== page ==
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Academy Awards

ENTERTAINMENT
February 25, 2015 | By Steven Rea, Inquirer Movie Critic
On the day before Michael Keaton lost the 87th Academy Awards best-actor prize (boo!), the Birdman star was holding a winged trophy aloft at the Independent Spirit Awards in Santa Monica, across town from Hollywood. Accepting his "best male lead" win in front of many of the same glammy peers he'd be sitting with Sunday night, Keaton jokingly saved his last thank-you for Narcissus, the creature of Greek mythology who fell in love with his own reflection and whose name begat the term narcissism.
NEWS
March 26, 2002 | By Acel Moore
I got a telephone call about 12:30 a.m. Monday. It was a family member asking if I was watching the Academy Awards, in which Halle Berry had just become the first African American woman to win a best-actress Oscar in the 74-year history of the event. A few minutes later, the phone rang again. Denzel Washington had just won for best actor, the first black to win that top honor since Sidney Poitier received it in 1963 for Lilies of the Field. I haven't done a scientific study.
NEWS
March 1, 2016
The host wore white. As in #OscarsSoWhite. Chris Rock looked sharp, and he mostly stayed on point Sunday, as he hosted an Academy Awards show for which he proved to be the right man at the right time. "If they nominated hosts, I wouldn't even get this job. You'd be watching Neil Patrick Harris," Chris Rock said even as he attempted to put the furor over the second consecutive year of all-white acting nominations into perspective. "It's the 88th Academy Awards. Which means this whole no black nominee thing has happened at least 71 other times," said Rock, noting that "black people did not protest" for most of those years.
NEWS
March 25, 2003
Make-believe. Fantasy. Made-up people and stories and worlds. When much is broken, make-believe can help salve the wounds. Sunday night in Los Angeles, a bunch of professional make-believers got together and had some fun at the 75th annual Academy Awards. It was, to be sure, an awkward affair, a show muted by war thoughts, by fraidy-cat advertisers who pulled out at the last moment. But it mostly managed to sidestep the ugliness, in a needed respite from the grim clash in Iraq.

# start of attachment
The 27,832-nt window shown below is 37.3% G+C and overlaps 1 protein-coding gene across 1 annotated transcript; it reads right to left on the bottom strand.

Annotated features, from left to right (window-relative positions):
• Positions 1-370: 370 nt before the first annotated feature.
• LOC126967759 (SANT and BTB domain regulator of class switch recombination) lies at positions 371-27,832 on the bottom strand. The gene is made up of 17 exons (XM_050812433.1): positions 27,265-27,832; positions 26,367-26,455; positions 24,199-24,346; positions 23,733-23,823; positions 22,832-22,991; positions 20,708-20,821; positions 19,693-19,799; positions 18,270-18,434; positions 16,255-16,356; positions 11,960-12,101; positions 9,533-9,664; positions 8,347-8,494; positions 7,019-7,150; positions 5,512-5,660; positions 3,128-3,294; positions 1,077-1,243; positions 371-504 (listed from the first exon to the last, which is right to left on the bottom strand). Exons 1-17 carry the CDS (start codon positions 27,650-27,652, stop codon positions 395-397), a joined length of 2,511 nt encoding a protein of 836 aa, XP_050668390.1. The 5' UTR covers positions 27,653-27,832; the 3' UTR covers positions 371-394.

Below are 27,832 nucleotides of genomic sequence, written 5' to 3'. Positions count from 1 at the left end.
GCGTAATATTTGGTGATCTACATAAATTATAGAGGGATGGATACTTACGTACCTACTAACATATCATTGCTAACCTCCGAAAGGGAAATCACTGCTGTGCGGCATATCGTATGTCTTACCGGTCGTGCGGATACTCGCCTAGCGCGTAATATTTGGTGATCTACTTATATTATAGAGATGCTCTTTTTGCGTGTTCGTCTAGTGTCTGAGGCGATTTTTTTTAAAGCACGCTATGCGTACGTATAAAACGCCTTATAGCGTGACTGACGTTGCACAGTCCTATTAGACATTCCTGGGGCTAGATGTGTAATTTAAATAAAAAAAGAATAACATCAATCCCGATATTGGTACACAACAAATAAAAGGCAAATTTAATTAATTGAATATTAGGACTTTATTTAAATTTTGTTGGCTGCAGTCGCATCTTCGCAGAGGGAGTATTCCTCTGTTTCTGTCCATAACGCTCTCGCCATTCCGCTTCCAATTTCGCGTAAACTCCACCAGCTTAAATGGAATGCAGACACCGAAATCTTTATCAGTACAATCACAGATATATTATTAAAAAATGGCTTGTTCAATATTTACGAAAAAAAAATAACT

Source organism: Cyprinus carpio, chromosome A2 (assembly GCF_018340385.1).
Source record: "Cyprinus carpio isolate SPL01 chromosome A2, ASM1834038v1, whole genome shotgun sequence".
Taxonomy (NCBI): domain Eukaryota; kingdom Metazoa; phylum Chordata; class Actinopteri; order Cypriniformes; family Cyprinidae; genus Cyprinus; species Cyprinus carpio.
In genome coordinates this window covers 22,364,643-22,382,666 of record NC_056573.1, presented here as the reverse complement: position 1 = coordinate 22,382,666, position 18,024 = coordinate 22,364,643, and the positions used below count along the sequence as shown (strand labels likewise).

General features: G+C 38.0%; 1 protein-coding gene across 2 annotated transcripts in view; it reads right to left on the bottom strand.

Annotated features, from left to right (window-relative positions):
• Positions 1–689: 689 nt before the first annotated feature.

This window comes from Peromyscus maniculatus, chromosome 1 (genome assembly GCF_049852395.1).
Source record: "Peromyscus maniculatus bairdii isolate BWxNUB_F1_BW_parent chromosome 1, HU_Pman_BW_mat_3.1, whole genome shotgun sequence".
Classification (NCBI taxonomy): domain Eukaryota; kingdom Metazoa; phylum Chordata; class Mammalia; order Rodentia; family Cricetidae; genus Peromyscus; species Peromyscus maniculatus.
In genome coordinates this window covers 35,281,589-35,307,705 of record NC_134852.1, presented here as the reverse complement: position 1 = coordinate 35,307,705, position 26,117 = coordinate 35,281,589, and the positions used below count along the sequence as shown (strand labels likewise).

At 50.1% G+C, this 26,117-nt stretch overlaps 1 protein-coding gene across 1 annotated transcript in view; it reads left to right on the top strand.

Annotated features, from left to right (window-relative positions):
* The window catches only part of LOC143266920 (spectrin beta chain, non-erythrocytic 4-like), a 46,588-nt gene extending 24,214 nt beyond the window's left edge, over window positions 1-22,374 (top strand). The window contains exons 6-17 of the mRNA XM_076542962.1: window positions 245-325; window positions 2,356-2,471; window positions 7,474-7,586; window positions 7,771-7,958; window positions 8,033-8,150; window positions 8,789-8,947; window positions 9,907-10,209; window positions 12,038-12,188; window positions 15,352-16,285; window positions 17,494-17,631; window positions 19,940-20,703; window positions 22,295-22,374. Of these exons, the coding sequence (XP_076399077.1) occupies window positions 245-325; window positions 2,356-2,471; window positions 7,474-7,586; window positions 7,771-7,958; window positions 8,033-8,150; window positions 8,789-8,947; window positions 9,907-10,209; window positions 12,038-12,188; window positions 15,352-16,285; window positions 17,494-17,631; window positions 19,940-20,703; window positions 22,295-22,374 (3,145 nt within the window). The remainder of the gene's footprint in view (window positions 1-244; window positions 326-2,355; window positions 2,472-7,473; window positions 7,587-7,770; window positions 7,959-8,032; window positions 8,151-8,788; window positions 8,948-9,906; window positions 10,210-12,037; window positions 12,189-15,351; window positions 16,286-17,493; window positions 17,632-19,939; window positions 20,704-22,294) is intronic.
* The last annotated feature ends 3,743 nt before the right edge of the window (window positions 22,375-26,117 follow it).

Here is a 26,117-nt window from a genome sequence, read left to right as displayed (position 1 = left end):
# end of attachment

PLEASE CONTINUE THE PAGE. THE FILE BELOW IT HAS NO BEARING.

NEWS
February 20, 1988
How can John Huston's "The Dead" be named Best of the Year by the National Society of Film Critics, yet not even be among the five movies nominated for Academy Awards? That's typical of the paradoxes emerging every year when the Academy lists its top-runners. You might also wonder how a just-better-than-average thriller like "Fatal Attraction" is among the top five, but not "The Dead" and other top-class films like "Empire of the Sun" and "House of Games" and "Radio Days. " Even allowing for wide differences in taste, this annual cinema sweepstakes always raises more controversy than consensus among people who still think "best" really means "best" to the Academy of Motion Picture Arts and Sciences.
NEWS
March 18, 1994 | PHILADELPHIA DAILY NEWS and KYW-3
Next Monday is the night we wait for each year: the Academy Awards ceremony. But you don't have to wait to cast your vote. Every day this week you can pick your favorites in a different Oscar category. Just call the number below from your touch tone phone and follow the directions. On March 21, look for the complete line-up of the Oscar Phone Poll winners in the Daily News Yo! section, along with an Oscar scorecard to help you follow along with that evening's actual winners. TO VOTE FOR BEST PICTURE call 854-2955.
NEWS
March 10, 2006
WHAT DEAL was cut for the prestigious Academy Awards to bestow art status with an Oscar for best song on the simple-minded "It's Hard Out Here for a Pimp"? Everybody got so upset about the low-class "wardrobe malfunction" by Janet Jackson, but awarding an Oscar for a song on such a topic by no-talent performers lacking any grace is no problem. All the great songwriters - Gershwin, Bernstein, Cohan, Cole Porter, Rogers and Hart - must be spinning in their graves. They had class.
ENTERTAINMENT
March 28, 2001 | by Jack Mathews New York Daily News
The dumbing-down of American film seems complete now. Judging from the Academy Awards, mediocrity is the new standard. Imitation is no longer the sincerest form of flattery; it's an art form unto itself. Ridley Scott's "Gladiator," which falls somewhere between a poor man's "Ben-Hur" and a rich man's "Hercules Unchained," has been deemed the best film of 2000. And Russell Crowe, who went from Maximus to Gluteus Maximus in one year, is the man who would be king. Thumbs. . .down, I say!
ENTERTAINMENT
March 27, 1986 | By VALERIA M. RUSS, Daily News Staff Writer
"The Color Purple," a movie that has evoked outrage and praise and protests and debates since it opened last December, is still setting off controversy, this time because it failed to win any Oscars. The day after "Purple's" cast and crew went home from the Academy Awards without a single Oscar out of 11 nominations, the Hollywood-Beverly Hills branch of the NAACP protested, calling it "a slap in the faces" of producer-composer Quincy Jones and director Steven Spielberg. And at the Urban League of Philadelphia's annual dinner the same evening, former Deputy Mayor George Burrell said the night before, when the awards ceremony was broadcast, "must have been April Fool's day" because it was unbelievable the movie won no awards.
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